The Miami Electronic Crimes Task Force, a U.S. Secret Service, multiagency task force in partnership with the private sector, is at the forefront of the fight against cybercrime in South Florida. This task force recognizes South Florida as an epicenter of cybercrime in the United States. South Florida has been the point of origin for infamous cyber criminals like Alberto Gonzales the mastermind of the TJX and Heartland data breach incidents, some of the largest cybercrimes in history.
Every year, the annual reports of the cyber security giants such as Symantec, Kaspersky, and the like have consistently identified two main sources of vulnerability for small businesses. First, small businesses live in a false sense of security that they are too small to be of interest to cyber criminals. Secondly, the “insider threat,” from untrained, well-meaning or outright malicious employees with network access presents a huge vulnerability for small businesses.
A National Small Business Association study found that 84 percent of small businesses today use laptops, and 74 percent use Smartphones to conduct business.
Approximately 44 percent of these businesses have experienced cyber-attacks. In large part, this can be attributed to a lack of awareness of their vulnerability to cybercrime — which can threaten the life of a small business. On a larger scale, even in a business with the requisite data security resources and necessary awareness, Target stores became the victim of cyber criminals on a massive scale jeopardizing both its brand and reputation.
According to the Trustwave Annual Report for 2013, it is estimated that 60 percent of small businesses, with 1 to 250 employees, that experience a major data breach of customer information will fail within 6 months. This is a sobering statistic that should challenge the false sense of security held by small businesses everywhere. Today more than ever before, cyber security must be a priority at the forefront of business decision making. A very simple, yet effective cyber security protocol a small business should follow is one that they may already be required when a small business extends credit card services as a convenience to its customers.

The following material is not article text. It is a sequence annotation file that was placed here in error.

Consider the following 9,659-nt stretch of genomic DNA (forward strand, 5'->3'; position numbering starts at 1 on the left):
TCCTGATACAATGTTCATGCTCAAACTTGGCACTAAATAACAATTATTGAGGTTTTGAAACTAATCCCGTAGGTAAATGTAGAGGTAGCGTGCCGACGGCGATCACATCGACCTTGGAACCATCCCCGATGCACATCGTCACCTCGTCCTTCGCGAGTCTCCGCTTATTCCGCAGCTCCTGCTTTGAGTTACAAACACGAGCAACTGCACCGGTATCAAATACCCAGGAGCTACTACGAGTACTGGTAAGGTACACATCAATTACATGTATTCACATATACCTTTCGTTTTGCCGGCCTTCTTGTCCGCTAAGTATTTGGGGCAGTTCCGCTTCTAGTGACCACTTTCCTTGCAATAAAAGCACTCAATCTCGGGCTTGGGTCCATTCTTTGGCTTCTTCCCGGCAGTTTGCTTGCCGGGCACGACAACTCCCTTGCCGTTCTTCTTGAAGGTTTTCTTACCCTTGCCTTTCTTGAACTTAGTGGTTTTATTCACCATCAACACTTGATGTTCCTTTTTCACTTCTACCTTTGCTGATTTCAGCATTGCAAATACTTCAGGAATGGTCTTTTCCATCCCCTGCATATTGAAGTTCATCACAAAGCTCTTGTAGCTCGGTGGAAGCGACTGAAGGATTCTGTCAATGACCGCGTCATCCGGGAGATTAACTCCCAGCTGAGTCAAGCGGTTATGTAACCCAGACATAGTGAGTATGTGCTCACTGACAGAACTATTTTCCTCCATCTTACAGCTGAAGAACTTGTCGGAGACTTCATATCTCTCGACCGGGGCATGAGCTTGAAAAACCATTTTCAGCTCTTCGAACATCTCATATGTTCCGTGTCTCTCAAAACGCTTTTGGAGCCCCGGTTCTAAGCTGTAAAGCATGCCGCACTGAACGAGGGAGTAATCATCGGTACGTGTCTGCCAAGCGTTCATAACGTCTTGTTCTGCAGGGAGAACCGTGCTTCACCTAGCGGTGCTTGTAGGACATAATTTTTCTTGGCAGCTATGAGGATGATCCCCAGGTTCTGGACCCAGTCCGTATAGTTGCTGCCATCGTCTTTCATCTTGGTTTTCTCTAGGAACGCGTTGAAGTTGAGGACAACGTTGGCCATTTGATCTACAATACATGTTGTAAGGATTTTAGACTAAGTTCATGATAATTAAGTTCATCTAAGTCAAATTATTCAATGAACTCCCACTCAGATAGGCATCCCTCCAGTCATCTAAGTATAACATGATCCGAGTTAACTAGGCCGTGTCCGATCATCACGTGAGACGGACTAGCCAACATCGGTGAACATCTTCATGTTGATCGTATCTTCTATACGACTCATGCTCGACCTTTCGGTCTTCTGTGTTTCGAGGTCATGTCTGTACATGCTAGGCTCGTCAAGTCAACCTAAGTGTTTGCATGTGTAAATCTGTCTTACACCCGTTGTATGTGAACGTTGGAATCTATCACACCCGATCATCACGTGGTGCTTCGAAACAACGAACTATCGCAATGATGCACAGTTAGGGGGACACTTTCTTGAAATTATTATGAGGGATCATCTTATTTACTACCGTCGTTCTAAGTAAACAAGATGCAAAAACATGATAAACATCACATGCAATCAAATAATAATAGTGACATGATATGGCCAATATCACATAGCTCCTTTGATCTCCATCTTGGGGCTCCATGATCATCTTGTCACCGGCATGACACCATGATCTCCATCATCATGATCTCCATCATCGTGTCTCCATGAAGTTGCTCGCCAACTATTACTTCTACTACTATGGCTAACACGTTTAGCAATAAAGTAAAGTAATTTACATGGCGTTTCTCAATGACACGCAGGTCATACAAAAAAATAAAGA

A consortium of credit card companies (Visa, MasterCard, American Express and Discover) created the Payment Card Industry-Data Security Standard, which was ultimately inserted into credit card service contracts to address the risk of loss from their small business clients handling and storing sensitive data connected to credit card services for the customers of these businesses. The Data Security Standard requires six simple and straightforward, yet critical, steps that all small businesses should take to protect their data:
1. Use updated network firewalls and strict secure password discipline. “Password” is not a good password.
2. Use updated Encryption to transmit and store Personally Identifiable Information (PII).
3. Use updated anti virus and spyware programs making sure to upload all available software patches.
4. PII customer data must be physically as well as electronically secure.
5. Monitor and test these security measures constantly.
6. Write and enforce constantly updated Information Policies.
Following these steps make it more difficult, and therefore, less likely that a cyber criminal will attempt an unauthorized intrusion of that small business. Following this protocol also provides a small business with a default defense to allegations of negligence regarding data security. Routine use and enforcement of this protocol provides a strong basis for the argument that the small business was acting in a reasonable manner in the handling of personally sensitive data.
David Sabot is an associate professor who has specialized in criminal justice and cyber crime at Johnson & Wales University’s College of Business in North Miami. He has also served as Staff Arbitration and Litigation Counsel for the Broward County Police Benevolent Association in Fort Lauderdale and as a practitioner in Orlando.